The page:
While ultrasound is best known in dentistry for its scaling and surgical abilities, the WVU team has been studying the use of high-frequency ultrasound to construct 3D images of hard and soft tissues in the oral cavity. In previous research, they demonstrated the ability to construct 3D images of the mandible and surrounding tissues.
At the International Association for Dental Research (IADR) meeting in Brazil this week, they will present findings from a new study using this technology to assess gingival tissue.
"We are in the early stages of developing 3D ultrasound to measure tissue alterations in gingivitis," said Eros Chaves, DDS, MS, DMD, an associate professor at WVU who will be presenting the study at the IADR meeting on June 22. "We know that we can do it in vitro; for this study, we compared histologies with the ultrasound in vitro."
Clinical and research applications
Dr. Chaves and his colleagues collected in vitro ultrasound scans via a proprietary high-resolution system that uses a 55-MHz single-element transducer. Gingival tissue samples were immersed in water near the ultrasound transducer focus, and continuous acquisition with a 400-MHz data acquisition card was synchronized with a high-precision 2D positioning system to acquire measurements of the gingival tissue samples.
The researchers found that ultrasound scans for tissues with gingivitis exhibited higher values of integrated backscatter, time variance, time entropy, frequency integrated backscatter, wavelet root mean square value, and wavelet integrated backscatter than normal tissue samples or samples with mild gingivitis.
When they compared the ultrasound scans with the tissue histologies, both revealed similar changes in the tissue, the researchers noted.
These findings indicate that parametric ultrasound has the potential to be used for diagnosing gingivitis, the researchers concluded, although more research is needed to investigate the diagnostic value of ultrasound for clinical research and chairside use.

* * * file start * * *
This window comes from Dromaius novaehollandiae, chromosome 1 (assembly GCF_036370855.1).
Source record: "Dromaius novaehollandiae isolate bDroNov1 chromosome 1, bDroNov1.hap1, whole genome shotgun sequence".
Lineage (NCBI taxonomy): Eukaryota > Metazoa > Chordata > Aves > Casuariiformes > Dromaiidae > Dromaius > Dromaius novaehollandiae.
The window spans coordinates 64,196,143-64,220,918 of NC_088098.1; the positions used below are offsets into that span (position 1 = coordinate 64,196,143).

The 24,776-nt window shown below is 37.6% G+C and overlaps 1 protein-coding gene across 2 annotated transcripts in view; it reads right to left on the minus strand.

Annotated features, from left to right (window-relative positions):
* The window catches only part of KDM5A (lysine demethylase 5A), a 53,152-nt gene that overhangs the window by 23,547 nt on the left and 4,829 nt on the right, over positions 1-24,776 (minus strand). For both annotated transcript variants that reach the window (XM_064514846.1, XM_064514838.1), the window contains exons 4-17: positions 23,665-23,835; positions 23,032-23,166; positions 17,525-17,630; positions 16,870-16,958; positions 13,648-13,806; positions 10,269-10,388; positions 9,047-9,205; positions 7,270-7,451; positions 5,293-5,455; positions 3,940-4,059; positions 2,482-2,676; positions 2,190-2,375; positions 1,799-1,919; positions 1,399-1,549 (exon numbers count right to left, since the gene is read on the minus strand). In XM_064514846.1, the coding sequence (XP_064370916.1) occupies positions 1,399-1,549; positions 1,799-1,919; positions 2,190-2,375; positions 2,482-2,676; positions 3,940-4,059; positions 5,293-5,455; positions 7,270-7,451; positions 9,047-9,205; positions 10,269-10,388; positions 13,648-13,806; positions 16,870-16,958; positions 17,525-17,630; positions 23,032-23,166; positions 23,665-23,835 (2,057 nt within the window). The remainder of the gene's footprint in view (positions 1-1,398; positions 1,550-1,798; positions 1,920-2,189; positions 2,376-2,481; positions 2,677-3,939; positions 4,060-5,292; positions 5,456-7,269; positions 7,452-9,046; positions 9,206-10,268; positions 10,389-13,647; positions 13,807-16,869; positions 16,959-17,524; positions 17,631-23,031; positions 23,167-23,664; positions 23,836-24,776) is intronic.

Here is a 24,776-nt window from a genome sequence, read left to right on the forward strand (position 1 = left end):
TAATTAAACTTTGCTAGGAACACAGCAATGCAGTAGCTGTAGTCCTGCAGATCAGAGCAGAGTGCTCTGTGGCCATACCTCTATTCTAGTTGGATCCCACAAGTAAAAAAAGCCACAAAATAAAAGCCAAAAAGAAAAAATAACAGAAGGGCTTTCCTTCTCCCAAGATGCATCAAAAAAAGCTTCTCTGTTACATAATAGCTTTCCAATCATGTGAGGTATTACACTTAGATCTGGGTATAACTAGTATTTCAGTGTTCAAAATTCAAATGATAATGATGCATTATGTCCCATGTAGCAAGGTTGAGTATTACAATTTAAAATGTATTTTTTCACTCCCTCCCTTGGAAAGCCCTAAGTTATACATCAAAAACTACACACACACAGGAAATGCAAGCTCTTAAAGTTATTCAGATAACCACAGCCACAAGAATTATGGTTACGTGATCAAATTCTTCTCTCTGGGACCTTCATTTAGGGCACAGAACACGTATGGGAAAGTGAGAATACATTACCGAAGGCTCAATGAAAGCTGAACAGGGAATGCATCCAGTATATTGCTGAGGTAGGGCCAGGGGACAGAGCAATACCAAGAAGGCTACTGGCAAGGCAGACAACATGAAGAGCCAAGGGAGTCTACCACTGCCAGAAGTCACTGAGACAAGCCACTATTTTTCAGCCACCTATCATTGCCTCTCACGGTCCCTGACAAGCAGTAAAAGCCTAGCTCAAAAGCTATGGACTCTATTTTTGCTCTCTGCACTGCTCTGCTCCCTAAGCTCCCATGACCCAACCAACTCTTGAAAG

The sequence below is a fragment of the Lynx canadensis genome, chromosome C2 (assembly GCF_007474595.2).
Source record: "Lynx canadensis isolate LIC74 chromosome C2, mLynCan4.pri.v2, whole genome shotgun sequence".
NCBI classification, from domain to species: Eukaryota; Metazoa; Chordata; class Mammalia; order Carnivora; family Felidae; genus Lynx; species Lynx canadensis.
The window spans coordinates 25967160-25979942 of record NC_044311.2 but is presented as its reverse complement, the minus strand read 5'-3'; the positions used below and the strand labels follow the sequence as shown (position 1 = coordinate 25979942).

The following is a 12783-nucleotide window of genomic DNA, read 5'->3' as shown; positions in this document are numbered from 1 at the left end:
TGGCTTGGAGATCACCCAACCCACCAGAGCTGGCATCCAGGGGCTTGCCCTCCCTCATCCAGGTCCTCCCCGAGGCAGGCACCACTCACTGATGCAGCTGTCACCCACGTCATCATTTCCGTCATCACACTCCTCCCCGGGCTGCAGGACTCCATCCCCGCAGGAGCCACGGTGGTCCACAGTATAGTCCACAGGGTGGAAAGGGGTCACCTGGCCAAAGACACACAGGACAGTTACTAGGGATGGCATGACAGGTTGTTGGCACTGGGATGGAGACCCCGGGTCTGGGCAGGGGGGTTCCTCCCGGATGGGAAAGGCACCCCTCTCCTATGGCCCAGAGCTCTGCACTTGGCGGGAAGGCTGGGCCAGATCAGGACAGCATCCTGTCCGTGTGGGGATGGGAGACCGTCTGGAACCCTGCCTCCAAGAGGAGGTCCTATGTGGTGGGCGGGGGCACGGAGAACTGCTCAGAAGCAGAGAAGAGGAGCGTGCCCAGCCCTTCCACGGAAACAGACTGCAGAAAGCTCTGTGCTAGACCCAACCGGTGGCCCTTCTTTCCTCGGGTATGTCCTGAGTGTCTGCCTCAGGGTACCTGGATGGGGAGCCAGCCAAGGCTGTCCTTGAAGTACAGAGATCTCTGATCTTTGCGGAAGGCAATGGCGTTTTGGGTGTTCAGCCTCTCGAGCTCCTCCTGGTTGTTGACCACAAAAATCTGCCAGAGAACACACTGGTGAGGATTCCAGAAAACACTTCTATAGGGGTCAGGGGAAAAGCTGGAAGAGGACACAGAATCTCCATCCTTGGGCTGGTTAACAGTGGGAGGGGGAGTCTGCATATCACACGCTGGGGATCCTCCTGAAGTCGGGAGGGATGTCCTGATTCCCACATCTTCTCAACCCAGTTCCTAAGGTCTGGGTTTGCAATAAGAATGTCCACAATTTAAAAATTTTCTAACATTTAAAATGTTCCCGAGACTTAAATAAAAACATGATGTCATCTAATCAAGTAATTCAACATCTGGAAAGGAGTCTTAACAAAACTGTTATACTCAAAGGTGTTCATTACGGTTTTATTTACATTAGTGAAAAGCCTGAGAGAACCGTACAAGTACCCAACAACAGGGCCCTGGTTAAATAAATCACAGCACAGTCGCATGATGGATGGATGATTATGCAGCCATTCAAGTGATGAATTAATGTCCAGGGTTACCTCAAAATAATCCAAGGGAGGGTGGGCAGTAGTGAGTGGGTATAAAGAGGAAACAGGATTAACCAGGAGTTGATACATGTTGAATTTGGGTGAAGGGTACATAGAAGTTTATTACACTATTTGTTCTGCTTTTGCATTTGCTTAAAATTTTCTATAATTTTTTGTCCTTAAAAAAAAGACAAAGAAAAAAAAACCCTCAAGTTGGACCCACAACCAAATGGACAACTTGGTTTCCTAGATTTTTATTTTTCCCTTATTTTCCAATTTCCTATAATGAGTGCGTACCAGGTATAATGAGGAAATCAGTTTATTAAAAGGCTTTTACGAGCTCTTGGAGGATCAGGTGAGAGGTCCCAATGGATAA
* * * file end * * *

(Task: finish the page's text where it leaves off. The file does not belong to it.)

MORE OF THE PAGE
Before joining the faculty at WVU, Dr. Chaves was in private practice and also worked in product testing doing studies for some of the major toothbrush and toothpaste suppliers, he said. He sees a need for a better diagnostic tool for product testing.
"It was all based on subjective criteria of gingivitis and plaque," he said. "And knowing the cost of the examiners and the subjectivity, it felt like we needed a better tool. So we are trying to see if ultrasound, which has been demonstrated to be effective in soft tissue in other medical areas, could work in gingival tissue also. I see this more for the research field, but my partners see it more as a diagnostic tool that could be used in the dental office."
Ultrasound imaging offers several advantages over conventional imaging methods for assessing gingival tissue, according to Dr. Chaves. There is no exposure to ionizing radiation, it is potentially more accurate than manual probing, and it is noninvasive.
"In clinical diagnostics of gingivitis, you have to probe the gingival tissue, which is an irreversible index because when you touch the tissue, it changes," he said. "If it starts bleeding and you have second examiner, they will see something different. Ultrasound is noninvasive and reversible. It doesn't change anything."
In addition, ultrasound technology is getting increasingly sophisticated, Dr. Chaves noted.
"The waves are much higher intensity now, so you can scan the tissue much better," he said. "CT scans can give a 3D image of the mandible, and now ultrasound can do the same thing with sound waves instead of x-rays."
Even so, there is more work to be done. While they originally had to use the same kind of ultrasound machine that is used in obstetrics and other medical examinations, the researchers have been able to reduce the size of the ultrasound scanner so they can now do more precise intraoral imaging rather than extraoral. The next challenge will be to image more of the oral cavity during a scan, rather than just specific areas. This will enable them to then begin in vivo studies.
"At this point, we are really learning and developing," Dr. Chaves said. "Every time we learn that it is possible to do this, then we have to learn how to do it in the patient, then the entire mouth of the patient, then in a patient population, very fast. It is going to take some work and creativity to learn how to do this in the entire mouth of the patient, rather than just specific parts of the gingival tissue."